Skip to Main Content


Generalized anxiety disorder, or GAD, is a condition characterized by pervasive worry. It takes the form of undue distress about a variety of everyday things beyond the scope of more specific anxieties and phobias. In children the anxiety is often focused on performance in school or sports and may drive extreme studying or practicing. A key distinguishing factor in GAD is that the anxiety is focused not on exterior triggers like social interaction or contamination, but internally.

(Child Mind Institute)


Generalized Anxiety Disorder, or GAD, sometimes runs in families, but no one knows for sure why some people have it while others don't. Researchers have found that several parts of the brain are involved in fear and anxiety. By learning more about fear and anxiety in the brain, scientists may be able to create better treatments. Researchers are also looking for ways in which stress and environmental factors may play a role.

(The National Institute of Mental Health)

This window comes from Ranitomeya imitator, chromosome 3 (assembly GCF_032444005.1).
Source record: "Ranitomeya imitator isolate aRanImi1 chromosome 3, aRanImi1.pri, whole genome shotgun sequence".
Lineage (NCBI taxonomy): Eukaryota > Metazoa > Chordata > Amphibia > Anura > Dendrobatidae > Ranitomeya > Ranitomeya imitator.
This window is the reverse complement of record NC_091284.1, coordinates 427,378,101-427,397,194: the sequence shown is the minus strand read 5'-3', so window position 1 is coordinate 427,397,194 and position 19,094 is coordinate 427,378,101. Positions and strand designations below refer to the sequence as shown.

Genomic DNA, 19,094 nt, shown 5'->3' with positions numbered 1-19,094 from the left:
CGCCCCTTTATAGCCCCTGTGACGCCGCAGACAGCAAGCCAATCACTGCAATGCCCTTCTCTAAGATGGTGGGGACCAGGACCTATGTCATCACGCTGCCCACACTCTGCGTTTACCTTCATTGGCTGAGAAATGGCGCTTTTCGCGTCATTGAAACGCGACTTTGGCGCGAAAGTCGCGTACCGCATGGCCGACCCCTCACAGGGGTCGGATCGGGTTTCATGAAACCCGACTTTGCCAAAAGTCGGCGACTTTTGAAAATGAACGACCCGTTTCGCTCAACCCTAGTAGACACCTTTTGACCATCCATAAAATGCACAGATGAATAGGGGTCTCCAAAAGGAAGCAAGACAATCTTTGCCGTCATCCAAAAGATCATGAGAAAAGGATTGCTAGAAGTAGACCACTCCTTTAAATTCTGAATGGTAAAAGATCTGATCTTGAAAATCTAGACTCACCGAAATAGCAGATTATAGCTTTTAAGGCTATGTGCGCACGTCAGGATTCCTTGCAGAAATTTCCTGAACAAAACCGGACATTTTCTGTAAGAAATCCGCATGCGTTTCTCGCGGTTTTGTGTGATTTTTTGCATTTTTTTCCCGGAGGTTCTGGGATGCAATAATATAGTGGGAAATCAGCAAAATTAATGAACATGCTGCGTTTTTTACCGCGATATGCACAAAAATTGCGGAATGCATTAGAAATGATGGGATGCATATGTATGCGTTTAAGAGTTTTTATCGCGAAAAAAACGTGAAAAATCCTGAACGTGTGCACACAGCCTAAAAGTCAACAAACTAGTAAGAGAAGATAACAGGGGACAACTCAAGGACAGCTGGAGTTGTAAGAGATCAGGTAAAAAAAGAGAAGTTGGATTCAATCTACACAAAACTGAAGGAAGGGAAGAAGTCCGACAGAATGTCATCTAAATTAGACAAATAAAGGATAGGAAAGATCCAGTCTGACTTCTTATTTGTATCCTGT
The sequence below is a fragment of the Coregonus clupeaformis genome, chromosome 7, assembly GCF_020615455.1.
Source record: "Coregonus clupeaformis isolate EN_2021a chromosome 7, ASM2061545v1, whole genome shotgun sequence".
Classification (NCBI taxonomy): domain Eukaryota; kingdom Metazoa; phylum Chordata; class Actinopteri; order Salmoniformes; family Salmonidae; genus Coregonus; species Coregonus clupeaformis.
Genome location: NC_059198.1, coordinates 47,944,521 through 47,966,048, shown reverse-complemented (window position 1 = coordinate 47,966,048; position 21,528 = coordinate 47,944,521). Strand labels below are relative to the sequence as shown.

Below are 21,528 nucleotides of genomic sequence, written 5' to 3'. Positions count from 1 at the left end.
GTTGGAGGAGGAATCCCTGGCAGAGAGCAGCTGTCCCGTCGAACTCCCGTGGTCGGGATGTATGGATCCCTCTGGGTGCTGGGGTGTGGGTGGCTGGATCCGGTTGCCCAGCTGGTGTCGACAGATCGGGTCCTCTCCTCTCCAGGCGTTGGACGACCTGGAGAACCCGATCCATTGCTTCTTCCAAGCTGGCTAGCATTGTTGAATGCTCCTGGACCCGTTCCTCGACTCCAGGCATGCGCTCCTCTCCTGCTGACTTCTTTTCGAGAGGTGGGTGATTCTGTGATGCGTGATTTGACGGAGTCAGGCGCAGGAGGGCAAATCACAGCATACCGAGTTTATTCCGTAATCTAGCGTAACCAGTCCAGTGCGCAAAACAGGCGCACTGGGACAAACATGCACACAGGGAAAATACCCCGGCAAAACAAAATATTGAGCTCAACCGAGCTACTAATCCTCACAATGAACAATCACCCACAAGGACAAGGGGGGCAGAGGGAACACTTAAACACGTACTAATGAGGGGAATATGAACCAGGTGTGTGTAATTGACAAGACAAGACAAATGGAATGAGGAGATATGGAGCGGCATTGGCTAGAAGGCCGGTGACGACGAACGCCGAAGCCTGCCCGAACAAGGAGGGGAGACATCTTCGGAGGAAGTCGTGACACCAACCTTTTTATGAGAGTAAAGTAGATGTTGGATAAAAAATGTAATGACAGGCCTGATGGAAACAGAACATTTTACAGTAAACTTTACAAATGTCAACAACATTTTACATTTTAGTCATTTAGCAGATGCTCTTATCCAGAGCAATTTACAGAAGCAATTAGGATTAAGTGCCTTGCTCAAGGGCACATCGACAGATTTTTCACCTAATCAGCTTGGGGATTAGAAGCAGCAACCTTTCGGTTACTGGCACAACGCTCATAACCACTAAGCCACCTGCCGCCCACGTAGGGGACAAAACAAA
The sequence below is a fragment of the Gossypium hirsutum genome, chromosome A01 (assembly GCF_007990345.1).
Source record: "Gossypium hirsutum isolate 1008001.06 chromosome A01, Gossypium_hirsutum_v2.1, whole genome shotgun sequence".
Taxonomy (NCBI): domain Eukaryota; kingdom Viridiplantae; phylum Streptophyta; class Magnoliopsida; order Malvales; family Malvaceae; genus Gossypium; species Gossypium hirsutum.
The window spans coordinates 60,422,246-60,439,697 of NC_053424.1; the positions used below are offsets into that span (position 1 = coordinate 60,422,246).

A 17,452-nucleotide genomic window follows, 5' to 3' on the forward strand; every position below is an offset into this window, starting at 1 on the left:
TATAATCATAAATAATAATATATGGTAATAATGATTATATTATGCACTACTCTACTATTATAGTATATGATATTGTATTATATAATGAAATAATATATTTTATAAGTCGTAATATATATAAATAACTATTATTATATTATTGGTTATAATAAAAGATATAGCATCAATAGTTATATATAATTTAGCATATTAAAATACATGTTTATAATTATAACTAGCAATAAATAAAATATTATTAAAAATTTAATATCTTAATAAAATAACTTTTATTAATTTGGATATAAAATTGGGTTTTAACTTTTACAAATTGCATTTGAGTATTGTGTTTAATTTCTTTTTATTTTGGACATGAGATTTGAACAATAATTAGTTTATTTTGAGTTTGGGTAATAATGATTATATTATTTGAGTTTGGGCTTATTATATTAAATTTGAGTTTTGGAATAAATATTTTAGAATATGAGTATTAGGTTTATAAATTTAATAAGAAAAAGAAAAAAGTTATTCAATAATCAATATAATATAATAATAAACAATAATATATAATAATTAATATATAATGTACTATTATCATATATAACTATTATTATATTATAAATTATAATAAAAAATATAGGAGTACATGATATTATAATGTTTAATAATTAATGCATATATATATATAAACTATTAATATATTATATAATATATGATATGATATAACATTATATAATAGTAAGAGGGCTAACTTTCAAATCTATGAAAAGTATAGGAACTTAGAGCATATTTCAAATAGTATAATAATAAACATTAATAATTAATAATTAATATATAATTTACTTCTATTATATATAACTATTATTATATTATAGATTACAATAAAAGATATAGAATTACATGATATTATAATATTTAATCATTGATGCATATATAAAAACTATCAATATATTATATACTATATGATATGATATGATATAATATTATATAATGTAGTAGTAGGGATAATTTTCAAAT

Someone with GAD will worry excessively and persistently about many different things. His or her worry is out of proportion to the concern/event, is greater than that experienced by most people, and is not something he or she can control. He or she usually knows that he or she worries too much but has great difficulty controlling the worry. Often the worry will be accompanied by a number of physical complaints, such as headaches, fatigue, muscle aches, and upset stomach. Other symptoms include:

  • Restlessness, feeling on edge;
  • Difficulty swallowing;
  • Difficulty concentrating;
  • Trouble falling asleep (mind will not “shut off”);
  • Trembling, twitching;
  • Hot flashes;
  • Nausea;
  • Lightheadedness;
  • Going to bathroom frequently;
  • Air hunger – feeling as if you cannot get enough air;
  • Difficulty relaxing;
  • Easily startled;
  • Anticipating the worst outcome for any situation;
  • Excessive concerns and worries about usual daily activities.

These symptoms tend to be chronic, lasting at least 6 months and may cause teenagers to miss school or activities.